Nonetheless, Amazon Flex adds more weight, momentum, and lobbying power to this emerging delivery model, which I believe will ultimately succeed in some form or fashion because we as consumers, in our ongoing quest for instant gratification, will demand it.

There were plenty of announcements this week on the technology front. First, LLamasoft announced that it has closed a $50 million Series B financing round with affiliates of Goldman, Sachs & Co, which will be used “to fund numerous technology development and growth initiatives.” As I wrote a few weeks ago in Supply Chain Design: Growing Scope, Community, and Collaboration, the line between Supply Chain Design and Supply Chain Planning is fading, and I wouldn’t be surprised if LLamasoft uses part of this investment to meld, either via internal development or acquisition, these two solution types into a single platform.

Meanwhile, Cloud Logistics introduced its Same Day TMS program “designed to allow shippers to start shipping – and saving – the day they start the project.” Here are some details from the press release:

Same Day TMS offers the same features that any shipper would expect from a transportation solution. These include freight rating, carrier selection, load tendering and visibility as well as match pay. The solution provides communication with the nearly 1,000 carriers already on the Cloud Logistics network via the Carrier Portal. Additional capabilities, such as mobile, a vendor portal and 3PL billing are also available to the shipper and can be deployed shortly after go-live.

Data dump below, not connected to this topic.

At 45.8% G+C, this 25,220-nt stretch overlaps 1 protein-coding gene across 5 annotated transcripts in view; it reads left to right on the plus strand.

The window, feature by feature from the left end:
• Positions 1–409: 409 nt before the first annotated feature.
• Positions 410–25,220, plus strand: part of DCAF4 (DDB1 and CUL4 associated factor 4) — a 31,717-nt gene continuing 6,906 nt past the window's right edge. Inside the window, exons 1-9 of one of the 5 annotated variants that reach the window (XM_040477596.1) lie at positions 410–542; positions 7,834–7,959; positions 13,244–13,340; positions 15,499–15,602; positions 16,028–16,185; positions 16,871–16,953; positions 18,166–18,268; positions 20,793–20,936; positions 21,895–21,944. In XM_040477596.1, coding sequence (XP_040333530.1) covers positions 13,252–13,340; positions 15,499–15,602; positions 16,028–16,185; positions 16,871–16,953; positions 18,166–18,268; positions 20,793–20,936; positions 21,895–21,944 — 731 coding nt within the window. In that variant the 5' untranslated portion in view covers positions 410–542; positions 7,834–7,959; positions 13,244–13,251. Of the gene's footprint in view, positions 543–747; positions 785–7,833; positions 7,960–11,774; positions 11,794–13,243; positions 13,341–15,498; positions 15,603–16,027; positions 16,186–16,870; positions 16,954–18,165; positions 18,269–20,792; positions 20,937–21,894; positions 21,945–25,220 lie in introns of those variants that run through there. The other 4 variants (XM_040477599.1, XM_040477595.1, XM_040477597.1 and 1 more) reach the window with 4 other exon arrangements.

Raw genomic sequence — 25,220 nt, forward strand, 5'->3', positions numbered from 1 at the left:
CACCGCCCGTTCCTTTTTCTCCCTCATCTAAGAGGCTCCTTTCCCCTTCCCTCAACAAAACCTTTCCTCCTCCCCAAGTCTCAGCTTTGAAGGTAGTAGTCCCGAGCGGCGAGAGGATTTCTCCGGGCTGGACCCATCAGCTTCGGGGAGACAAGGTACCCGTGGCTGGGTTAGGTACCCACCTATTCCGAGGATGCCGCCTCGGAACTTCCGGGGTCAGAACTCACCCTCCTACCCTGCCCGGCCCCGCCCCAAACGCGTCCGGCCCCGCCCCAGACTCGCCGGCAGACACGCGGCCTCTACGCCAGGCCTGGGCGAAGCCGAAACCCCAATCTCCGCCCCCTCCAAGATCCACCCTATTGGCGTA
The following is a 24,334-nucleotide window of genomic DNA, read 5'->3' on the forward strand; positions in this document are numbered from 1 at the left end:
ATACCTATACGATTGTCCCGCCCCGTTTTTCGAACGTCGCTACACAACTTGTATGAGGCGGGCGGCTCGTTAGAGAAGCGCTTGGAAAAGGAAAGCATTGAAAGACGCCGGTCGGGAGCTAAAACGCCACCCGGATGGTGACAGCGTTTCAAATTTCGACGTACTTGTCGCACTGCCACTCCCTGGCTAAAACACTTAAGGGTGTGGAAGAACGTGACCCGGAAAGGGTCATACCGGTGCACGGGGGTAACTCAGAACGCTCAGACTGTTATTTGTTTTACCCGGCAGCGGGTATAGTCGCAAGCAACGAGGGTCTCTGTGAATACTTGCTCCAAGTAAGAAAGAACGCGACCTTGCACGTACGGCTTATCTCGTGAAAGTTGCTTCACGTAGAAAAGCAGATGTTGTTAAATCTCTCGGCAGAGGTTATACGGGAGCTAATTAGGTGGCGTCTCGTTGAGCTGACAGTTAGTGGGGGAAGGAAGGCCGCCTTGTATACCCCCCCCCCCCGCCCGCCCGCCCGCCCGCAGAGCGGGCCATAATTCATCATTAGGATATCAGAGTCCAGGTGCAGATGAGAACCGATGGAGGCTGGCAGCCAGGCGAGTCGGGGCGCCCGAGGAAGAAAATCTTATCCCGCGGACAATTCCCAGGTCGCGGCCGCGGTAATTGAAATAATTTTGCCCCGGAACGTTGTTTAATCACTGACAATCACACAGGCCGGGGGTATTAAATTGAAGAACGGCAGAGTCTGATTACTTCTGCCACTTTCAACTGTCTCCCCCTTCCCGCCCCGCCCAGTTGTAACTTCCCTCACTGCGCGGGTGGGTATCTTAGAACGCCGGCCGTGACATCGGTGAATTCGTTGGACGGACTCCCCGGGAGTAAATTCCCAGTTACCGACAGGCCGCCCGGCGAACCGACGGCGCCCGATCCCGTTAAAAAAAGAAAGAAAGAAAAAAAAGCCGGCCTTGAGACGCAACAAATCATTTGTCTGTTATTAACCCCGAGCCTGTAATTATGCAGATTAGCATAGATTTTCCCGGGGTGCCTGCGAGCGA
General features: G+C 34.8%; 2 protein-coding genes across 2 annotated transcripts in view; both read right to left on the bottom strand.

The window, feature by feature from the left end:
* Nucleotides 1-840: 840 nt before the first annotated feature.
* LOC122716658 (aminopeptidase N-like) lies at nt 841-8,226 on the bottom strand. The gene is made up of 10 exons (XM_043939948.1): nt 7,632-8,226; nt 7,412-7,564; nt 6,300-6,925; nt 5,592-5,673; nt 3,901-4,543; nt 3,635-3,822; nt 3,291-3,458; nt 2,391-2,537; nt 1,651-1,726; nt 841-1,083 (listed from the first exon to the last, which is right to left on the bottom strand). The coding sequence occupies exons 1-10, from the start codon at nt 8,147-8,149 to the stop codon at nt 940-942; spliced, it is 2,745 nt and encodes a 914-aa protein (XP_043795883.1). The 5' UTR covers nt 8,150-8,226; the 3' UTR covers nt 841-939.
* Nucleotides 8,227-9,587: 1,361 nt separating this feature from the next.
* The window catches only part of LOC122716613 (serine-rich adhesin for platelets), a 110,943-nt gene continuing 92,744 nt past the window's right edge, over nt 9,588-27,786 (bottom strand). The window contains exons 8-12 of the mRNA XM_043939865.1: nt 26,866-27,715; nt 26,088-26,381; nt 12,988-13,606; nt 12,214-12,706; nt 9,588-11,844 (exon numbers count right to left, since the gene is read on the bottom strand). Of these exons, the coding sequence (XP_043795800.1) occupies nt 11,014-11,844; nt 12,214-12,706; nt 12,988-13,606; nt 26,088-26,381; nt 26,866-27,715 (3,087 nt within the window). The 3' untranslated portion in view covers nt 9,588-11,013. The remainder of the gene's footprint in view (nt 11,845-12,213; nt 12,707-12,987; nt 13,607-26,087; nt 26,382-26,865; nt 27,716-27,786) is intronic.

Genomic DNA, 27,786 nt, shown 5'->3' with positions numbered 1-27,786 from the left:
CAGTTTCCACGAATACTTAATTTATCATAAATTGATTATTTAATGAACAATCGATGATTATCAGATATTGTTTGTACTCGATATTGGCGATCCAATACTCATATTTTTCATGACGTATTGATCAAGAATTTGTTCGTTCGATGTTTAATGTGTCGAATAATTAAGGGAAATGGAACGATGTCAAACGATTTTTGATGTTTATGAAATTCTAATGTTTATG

As I commented in the press release, and a few weeks ago in TMS in the SMB Market: The Evolution Toward Software-as-a-Self-Service, this is yet another example of the “Software-as-a-Self-Service” concept I proposed a few years ago, in which a shipper could be up and running with a transportation management system within an hour or two. Hurdles remain in fully getting there — from a technology, onboarding, and go-to-market perspective — but it’s encouraging to see innovation across all those fronts accelerating.

Speaking of transportation solutions for SMB companies, Pitney Bowes announced this week the launch of SendSuite Tracking Online, a new Cloud-based solution “designed to streamline the receiving and tracking process—from inbound to lost parcels–while simultaneously updating parcel recipients and enabling mailrooms to report performance against targets. SendSuite Tracking Online, which is designed for small and medium businesses, is available in 12 countries across North America, Europe and Asia.” Check out this video for a demo.